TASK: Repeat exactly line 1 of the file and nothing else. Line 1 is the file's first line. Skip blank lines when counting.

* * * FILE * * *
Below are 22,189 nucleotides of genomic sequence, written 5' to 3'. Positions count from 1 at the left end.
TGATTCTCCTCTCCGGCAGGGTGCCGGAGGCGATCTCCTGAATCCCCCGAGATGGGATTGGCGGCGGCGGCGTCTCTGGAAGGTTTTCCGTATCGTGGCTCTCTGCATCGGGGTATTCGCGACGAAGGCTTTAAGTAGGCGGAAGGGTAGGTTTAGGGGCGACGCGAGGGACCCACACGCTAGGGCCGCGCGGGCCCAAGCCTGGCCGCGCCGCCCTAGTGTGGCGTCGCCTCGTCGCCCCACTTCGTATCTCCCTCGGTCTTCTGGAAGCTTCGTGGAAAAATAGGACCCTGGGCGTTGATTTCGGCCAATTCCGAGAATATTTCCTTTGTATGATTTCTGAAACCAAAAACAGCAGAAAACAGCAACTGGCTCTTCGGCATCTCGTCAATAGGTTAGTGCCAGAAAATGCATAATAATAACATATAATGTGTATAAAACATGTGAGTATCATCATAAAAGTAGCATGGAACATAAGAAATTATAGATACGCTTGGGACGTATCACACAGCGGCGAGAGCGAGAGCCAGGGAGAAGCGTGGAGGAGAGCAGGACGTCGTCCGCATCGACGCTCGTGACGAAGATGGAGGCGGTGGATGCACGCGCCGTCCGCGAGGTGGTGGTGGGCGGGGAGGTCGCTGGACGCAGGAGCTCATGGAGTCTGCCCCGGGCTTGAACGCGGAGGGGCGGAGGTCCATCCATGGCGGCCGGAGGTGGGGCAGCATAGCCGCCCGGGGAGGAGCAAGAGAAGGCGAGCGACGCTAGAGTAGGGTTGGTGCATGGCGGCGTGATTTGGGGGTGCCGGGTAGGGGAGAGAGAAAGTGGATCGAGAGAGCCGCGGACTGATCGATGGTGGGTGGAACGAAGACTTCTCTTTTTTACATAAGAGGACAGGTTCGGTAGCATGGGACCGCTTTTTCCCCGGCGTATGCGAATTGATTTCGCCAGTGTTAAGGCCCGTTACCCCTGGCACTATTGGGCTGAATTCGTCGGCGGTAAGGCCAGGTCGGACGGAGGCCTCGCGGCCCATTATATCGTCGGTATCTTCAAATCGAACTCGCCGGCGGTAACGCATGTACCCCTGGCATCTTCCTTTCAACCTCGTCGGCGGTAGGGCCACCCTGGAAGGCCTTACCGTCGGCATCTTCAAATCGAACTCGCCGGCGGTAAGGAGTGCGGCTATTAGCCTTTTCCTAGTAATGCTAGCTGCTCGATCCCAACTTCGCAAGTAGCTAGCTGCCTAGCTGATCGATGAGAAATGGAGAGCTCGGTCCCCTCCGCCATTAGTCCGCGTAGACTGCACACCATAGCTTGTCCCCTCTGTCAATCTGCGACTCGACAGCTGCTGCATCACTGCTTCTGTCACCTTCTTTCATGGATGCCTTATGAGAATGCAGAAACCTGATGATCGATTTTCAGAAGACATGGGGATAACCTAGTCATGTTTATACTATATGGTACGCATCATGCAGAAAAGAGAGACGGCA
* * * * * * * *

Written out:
Below are 22,189 nucleotides of genomic sequence, written 5' to 3'. Positions count from 1 at the left end.